SBLE can be interesting but the SmBLE I find more consistently enjoyable to just sit and drink for being a blend that is generally the same from bottle to bottle.
    That yella whiskey runnin' down my throat like honey dew vine water and I took another slash…

    Nullum Gratuitum Prandium
    Ne Illegitimi Carborundum

  8. #38
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    Re: Wednesday Tastings!

    Nap time got the better of me this week so I will have to post based on my recollections from yesterday!

    This week we had hoped to have some rums provided by a local distributors but that fell through at the last minute so I scraped together a few odds and ends for tasting. Unfortunately the picture tools seems to be on the fritz again so as I can't seem to load them directly from my computer today.

    We started this time a bit differently with a newly arrived beer, La Socarrada. This was a Spanish beer brewed with rosemary and rosemary honey. Pretty tasty and a nice summer option with clear hints of rosemary and a sweet finish from the honey. Clearly unfiltered as it had bits of lovely flotsam and jetsam throughout. Also picked up the new Love Child #4 from Boulevard which had just arrived.

    A recent barrel pick of a Maestro Dobel tequila that I had the opportunity to help pick arrived this week so I brought a couple of tequilas to compare it to. Dobel is aged tequila from a blend of reposado, anejo and extra anejo that is then filtered to remove most of the color. We chose the sample finished in French oak barrels. I must say this turned out quite well. The Centinela simply didn't hold up well and was in fact a bit disappointing in general. The El Mayor is a nice low priced option and I enjoy both the reposado and this anejo that I brought. It was quite good but still came in second behind the Dobel. I presume the color of the Dobel is to reach out to the vodka crowd but this had a lovely balance of agave and wood with a nice spicy undercurrent throughout the palate. A bit of a surprise that it was such a crowd pleaser.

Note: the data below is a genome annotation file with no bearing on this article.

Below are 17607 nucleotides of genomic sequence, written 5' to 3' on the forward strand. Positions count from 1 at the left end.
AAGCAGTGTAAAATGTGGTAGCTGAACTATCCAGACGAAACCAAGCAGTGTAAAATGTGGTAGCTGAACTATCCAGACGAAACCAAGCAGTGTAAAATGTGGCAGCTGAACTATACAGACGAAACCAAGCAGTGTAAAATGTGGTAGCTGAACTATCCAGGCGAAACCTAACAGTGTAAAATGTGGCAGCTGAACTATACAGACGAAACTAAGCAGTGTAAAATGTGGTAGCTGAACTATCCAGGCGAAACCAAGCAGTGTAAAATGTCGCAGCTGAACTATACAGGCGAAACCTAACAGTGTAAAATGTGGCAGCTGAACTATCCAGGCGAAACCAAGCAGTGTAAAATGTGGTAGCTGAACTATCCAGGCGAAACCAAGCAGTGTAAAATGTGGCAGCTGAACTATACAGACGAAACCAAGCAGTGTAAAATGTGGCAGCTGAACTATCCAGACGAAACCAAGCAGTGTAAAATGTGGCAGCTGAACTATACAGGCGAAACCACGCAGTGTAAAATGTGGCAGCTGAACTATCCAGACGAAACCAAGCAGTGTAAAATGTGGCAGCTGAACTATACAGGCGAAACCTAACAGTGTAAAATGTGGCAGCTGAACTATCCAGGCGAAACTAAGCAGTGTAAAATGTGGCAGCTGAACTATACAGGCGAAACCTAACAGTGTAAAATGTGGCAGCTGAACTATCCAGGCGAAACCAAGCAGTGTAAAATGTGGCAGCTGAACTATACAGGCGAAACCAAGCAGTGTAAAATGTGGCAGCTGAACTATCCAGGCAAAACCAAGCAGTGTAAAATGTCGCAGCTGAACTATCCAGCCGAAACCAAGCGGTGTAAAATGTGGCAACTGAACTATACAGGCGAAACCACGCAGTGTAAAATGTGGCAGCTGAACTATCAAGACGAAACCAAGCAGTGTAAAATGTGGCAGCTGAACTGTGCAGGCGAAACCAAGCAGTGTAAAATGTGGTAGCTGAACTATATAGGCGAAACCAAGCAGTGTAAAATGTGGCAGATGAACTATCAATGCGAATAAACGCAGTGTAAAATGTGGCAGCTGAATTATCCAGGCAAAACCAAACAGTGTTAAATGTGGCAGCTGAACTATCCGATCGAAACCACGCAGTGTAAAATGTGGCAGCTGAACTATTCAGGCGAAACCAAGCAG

From here we moved on to a Bushmills single malt that may or may not be about 19yo (Bushmills couldn't or wouldn't give me any details on this bottle which seemed odd) "mellowed" in a rum cask. This was not what I expected. It had some pretty significant rancio tropical fruit notes overlying the relatively light whiskey. This might need a little air time to open up so I won't pass judgment yet.

    I had recently acquired the Dos Maderas 5+3 sherry finished rum so this was another opportunity to compare it to the Dos Maderas 5+5 and one of my favorites, the Navazos Palazzi rum which is a "5+10" rum that is aged 5 years and then finished for 10 years in Oloroso sherry casks (I like this so much I just splurged on getting another bottle!). The 5+3 is drier as expected than the 5+5 which has 2 years of PX sherry aging. I like them both, the 5+5 maybe a bit more than the 5+3 (but then I have a sweet tooth and love PX sherry) but neither can stand up to the Navazos Palazzi for me.